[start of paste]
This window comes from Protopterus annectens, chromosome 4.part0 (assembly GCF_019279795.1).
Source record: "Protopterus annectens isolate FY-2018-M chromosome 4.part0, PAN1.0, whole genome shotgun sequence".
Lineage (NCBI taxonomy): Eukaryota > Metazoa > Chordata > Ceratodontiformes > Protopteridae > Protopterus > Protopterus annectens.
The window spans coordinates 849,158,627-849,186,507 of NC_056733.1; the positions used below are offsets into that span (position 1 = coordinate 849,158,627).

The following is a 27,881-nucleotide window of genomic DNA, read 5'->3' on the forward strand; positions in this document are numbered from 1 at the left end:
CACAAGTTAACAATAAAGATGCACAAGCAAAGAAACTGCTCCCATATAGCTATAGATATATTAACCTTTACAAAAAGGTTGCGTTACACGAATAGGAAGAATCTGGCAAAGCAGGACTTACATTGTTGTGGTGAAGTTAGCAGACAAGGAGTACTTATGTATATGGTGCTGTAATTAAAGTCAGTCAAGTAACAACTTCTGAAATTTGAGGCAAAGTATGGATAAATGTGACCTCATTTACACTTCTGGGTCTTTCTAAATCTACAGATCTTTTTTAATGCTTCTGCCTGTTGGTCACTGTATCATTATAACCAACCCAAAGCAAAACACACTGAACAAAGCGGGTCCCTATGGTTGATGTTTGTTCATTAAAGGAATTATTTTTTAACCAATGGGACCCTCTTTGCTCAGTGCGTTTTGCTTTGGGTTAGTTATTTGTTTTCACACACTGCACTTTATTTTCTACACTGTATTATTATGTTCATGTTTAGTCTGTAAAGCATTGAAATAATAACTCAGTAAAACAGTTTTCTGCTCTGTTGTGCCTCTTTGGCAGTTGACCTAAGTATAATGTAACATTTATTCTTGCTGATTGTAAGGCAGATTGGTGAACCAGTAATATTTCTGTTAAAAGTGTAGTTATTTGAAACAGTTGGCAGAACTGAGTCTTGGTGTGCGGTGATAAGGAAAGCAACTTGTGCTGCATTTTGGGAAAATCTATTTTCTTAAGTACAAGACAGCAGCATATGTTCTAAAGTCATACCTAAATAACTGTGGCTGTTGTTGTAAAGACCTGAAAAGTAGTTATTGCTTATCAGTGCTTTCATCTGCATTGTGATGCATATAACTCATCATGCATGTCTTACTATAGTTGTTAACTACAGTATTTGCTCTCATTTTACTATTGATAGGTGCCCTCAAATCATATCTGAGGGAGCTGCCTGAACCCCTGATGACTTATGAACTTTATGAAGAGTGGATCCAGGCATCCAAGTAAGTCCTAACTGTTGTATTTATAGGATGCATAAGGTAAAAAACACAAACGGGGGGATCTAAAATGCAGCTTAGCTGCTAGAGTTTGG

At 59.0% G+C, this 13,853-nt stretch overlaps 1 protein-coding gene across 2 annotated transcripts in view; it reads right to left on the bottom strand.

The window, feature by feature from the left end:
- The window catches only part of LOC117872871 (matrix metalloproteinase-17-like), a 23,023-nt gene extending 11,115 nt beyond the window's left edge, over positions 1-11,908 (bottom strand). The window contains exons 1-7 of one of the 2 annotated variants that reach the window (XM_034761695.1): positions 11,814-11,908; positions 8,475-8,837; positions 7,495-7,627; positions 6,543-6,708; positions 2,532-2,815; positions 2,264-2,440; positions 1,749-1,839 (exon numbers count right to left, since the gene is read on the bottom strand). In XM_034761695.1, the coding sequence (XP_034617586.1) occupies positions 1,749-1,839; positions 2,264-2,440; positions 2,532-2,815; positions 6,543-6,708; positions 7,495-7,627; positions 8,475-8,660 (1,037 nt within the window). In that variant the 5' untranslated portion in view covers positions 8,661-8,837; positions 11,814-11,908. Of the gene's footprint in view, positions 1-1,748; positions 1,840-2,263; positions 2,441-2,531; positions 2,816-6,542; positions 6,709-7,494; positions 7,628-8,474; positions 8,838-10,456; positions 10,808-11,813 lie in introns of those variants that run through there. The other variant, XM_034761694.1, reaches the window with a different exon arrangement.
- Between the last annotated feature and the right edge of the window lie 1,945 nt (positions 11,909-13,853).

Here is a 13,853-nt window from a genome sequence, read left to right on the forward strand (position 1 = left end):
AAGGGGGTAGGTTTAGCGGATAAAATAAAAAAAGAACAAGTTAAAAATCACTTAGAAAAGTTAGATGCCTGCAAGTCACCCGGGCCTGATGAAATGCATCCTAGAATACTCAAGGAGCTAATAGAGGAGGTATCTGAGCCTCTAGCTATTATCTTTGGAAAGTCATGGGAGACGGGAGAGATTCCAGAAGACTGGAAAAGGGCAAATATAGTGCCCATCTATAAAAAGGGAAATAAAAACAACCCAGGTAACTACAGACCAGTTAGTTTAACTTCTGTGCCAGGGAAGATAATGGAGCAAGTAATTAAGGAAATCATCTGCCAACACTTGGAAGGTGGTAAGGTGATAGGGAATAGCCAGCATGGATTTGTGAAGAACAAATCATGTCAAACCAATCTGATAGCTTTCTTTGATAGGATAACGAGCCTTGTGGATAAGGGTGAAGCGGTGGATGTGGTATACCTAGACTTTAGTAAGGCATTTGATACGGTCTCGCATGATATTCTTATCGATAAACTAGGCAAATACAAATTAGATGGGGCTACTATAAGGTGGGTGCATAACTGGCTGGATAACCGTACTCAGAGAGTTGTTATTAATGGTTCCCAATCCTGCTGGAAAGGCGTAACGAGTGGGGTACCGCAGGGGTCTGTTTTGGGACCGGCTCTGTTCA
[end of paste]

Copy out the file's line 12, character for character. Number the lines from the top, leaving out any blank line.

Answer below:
AAGGGGGTAGGTTTAGCGGATAAAATAAAAAAAGAACAAGTTAAAAATCACTTAGAAAAGTTAGATGCCTGCAAGTCACCCGGGCCTGATGAAATGCATCCTAGAATACTCAAGGAGCTAATAGAGGAGGTATCTGAGCCTCTAGCTATTATCTTTGGAAAGTCATGGGAGACGGGAGAGATTCCAGAAGACTGGAAAAGGGCAAATATAGTGCCCATCTATAAAAAGGGAAATAAAAACAACCCAGGTAACTACAGACCAGTTAGTTTAACTTCTGTGCCAGGGAAGATAATGGAGCAAGTAATTAAGGAAATCATCTGCCAACACTTGGAAGGTGGTAAGGTGATAGGGAATAGCCAGCATGGATTTGTGAAGAACAAATCATGTCAAACCAATCTGATAGCTTTCTTTGATAGGATAACGAGCCTTGTGGATAAGGGTGAAGCGGTGGATGTGGTATACCTAGACTTTAGTAAGGCATTTGATACGGTCTCGCATGATATTCTTATCGATAAACTAGGCAAATACAAATTAGATGGGGCTACTATAAGGTGGGTGCATAACTGGCTGGATAACCGTACTCAGAGAGTTGTTATTAATGGTTCCCAATCCTGCTGGAAAGGCGTAACGAGTGGGGTACCGCAGGGGTCTGTTTTGGGACCGGCTCTGTTCA